Hazel B. Pappas, Individually and as Administratix and Sole Beneficiary of the Estate of James Pappas, Cassandra Pappas, Markos Pappas, Plaintiffs-Appellants,
Philip Morris, Inc., AKA Philip Morris USA, AKA Philip Morris USA Inc., Defendant-Appellee.
Submitted: November 5, 2018
B. Pappas, pro se, seeks to pursue several
Connecticut state-law liability claims against Philip Morris,
Inc., on behalf of the estate of her late husband, who died
of respiratory and heart diseases after years of smoking
Marlboro cigarettes. The district court dismissed certain of
Pappas's claims, holding that Connecticut law would not
allow her to represent the estate pro se, and
dismissed her other claims on the ground that they were
barred by the statute of limitations. The order of the
district court is AFFIRMED in part and VACATED in part, and
the case is REMANDED for further proceedings.
B. Pappas, pro se, Cassandra Pappas, pro se, New Haven, CT;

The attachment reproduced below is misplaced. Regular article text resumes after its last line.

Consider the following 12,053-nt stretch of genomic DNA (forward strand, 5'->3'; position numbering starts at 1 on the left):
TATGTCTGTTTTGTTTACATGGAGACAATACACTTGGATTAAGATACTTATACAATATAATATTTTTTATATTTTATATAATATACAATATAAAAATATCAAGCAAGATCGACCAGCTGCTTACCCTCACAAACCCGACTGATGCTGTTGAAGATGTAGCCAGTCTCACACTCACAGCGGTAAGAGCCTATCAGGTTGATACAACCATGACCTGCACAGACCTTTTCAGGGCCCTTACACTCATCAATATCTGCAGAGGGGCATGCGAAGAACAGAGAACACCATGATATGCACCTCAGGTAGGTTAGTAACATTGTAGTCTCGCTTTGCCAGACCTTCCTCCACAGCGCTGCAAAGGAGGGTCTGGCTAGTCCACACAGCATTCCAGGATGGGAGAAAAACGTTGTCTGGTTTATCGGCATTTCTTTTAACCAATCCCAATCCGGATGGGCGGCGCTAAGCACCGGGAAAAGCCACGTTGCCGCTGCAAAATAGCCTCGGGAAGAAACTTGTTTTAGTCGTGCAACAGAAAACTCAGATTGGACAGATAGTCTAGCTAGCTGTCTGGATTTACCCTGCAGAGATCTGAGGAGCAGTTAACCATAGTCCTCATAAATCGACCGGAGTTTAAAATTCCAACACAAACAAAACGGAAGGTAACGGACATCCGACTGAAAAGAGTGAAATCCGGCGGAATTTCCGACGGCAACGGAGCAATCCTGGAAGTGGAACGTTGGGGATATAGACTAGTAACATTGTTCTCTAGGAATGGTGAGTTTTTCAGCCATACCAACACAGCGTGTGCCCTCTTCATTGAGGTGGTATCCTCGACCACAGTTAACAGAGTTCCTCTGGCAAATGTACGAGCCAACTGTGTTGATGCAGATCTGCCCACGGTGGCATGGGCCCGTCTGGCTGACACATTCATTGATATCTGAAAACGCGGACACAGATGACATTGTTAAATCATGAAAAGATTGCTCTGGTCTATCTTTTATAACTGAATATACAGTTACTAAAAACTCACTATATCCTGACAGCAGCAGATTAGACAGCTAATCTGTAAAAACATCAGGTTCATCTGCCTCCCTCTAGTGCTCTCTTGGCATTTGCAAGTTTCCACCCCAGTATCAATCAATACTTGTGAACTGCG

Markos Pappas, pro se, Berlin, NH, for Plaintiffs-Appellants.
L. Arnold, Arnold & Porter Kaye Scholer LLP, New York,
NY; Paul W. Rodney, Arnold & Porter Kaye Scholer LLP,
Denver, CO, for Defendant-Appellee.
Before: Lynch and Hall, Circuit Judges, and Engelmayer,
District Judge. [*]
E. Lynch, Circuit Judge
Hazel B. Pappas ("Pappas") seeks to bring several
Connecticut law claims, pro se, against
Defendant-Appellee Philip Morris, Inc. ("Philip
Morris"), on behalf of the estate of her late husband,
who died of respiratory and heart diseases after years of
smoking Marlboro cigarettes, manufactured by Philip Morris.
The United States District Court for the District of
Connecticut (Alvin W. Thompson, J.) dismissed
Pappas's complaint, holding that certain of her claims
were barred by the statute of limitations and that she could
not bring the remaining claims pro se, since with
respect to those claims she was representing not herself, but
the estate of her late husband. Pappas appealed. For the
reasons that follow, we VACATE the dismissal of Pappas's
claim under the Connecticut Product Liability Act